If the circulatory system handles the chemical information, the nervous system handles the signals about what’s going on where, the fascial system handles the tensions. So if you were to lean over now and to pick up a cat off the floor by your chair, the cat weighs five pounds — I don’t know about your cat, my cats are very well fed! — and that tension would communicate up your arm, and it would communicate across the shoulder and down the spine on the other side and into the opposite hip via the fascial webbing.
We think of the muscular system or the musculoskeletal system, as holding those forces, and of course they are part of it. It’s just that in between the muscles and the skeleton, all around them is the tissue that’s really communicating the tension along: it’s this fascial webbing.
It goes around the muscles, through the muscles, around the joints, over the bones and otherwise gives you a really nice, well, – blessed be the ties that bind!
Moving and being
Susan I think one of your points is that the body is not inert during this process. That the actual movement changes the shape of the body as you’re doing it.
Tom Yes, the actual movements change the shape of the body – that’s one of the definitions of movement.
Now, what is this network made of? The equivalent to the material that makes up this fascial net in plants it’s called cellulose and it’s that very strong sugar that doesn’t melt. And that’s what makes plants stiff.
So there’s very little of it in lettuce. There’s just lots of it in trees; it’s what holds them up in the air and keeps them from falling down.
But we animals went not for cellulose, which is kind of stiff and dry. We went for collagen, which is much more pliable, but a very strong protein.
It’s stronger than steel. And each molecule looks like a three-stranded rope. All those three-stranded ropes — I mean gazillions of them — are woven together very tightly in the Achilles tendon and very loosely around your liver and etc, but it’s the same kind of stuff all over your body that accommodates all the forces.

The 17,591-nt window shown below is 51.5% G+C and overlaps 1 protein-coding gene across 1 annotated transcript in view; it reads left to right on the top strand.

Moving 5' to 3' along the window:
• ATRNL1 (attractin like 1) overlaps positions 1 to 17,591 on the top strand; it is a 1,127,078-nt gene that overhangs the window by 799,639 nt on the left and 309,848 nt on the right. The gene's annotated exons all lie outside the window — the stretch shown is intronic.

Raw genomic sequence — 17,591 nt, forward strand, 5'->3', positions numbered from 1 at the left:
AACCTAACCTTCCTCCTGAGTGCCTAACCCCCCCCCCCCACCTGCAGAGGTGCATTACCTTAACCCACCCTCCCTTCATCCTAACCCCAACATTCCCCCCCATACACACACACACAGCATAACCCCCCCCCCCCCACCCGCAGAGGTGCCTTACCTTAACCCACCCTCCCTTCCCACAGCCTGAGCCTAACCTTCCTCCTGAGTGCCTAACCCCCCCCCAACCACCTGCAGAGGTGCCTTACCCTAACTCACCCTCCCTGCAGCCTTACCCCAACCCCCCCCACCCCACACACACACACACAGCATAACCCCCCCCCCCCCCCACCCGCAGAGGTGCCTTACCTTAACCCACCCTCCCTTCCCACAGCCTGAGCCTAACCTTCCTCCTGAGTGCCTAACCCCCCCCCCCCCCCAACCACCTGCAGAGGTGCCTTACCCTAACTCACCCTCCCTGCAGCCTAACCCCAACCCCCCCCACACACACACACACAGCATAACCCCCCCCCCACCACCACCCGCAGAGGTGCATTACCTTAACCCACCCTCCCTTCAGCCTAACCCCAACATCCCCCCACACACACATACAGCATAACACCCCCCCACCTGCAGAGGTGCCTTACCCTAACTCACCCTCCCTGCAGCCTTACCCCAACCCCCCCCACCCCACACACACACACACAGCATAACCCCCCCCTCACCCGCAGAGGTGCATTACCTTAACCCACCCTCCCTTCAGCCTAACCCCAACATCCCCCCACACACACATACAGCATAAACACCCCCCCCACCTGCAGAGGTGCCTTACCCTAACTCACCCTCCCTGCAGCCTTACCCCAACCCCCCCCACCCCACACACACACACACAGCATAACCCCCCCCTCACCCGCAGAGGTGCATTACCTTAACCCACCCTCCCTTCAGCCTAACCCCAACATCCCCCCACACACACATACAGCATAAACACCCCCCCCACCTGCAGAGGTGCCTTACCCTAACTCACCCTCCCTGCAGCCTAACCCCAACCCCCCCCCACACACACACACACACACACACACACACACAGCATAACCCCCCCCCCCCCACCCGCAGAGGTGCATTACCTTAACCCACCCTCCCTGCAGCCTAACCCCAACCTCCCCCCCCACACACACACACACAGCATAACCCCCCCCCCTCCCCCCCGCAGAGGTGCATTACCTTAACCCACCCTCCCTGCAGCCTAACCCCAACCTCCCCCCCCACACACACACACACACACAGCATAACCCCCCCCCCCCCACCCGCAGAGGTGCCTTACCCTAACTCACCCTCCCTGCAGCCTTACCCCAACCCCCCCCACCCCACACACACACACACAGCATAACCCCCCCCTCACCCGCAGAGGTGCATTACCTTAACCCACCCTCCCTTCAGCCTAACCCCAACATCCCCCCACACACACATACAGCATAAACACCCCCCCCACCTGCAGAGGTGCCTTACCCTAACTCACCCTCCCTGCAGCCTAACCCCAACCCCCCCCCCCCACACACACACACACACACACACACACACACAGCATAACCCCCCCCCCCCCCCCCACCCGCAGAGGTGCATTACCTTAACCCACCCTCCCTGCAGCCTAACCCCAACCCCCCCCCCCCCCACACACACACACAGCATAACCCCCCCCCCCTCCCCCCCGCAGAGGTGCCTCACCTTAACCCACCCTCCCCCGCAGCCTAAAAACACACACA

Susan Does the fascial system communicate something about that constant accommodation?
Tom Have you ever stepped in from one room to another and it’s two inches lower than you thought it was going to be? A kind of shock goes through your body when you land on the floor. Because it wasn’t quite where you expected it was.
That shock is going up through your connective tissue system, and it’s communicating through your system much faster than your nervous system can go.
Your nervous system goes about 160-170 mph. And the fascial system communicates at 750 mph, which is the speed of sound through water.
It’s essentially a sound wave that’s going through you.
If you step through and the floor is where you expect, then your muscles are attuned to that expectation and your fascial system is ready for that – pre-stressed, as it is called in engineering – and you hardly experience any shock at all. It’s just if it’s unexpectedly lower, then your muscles aren’t tuned for it, and your fascial system has to take a great deal of the shock. In the worst case, if you’re falling from a great height, you might break bones or tear something.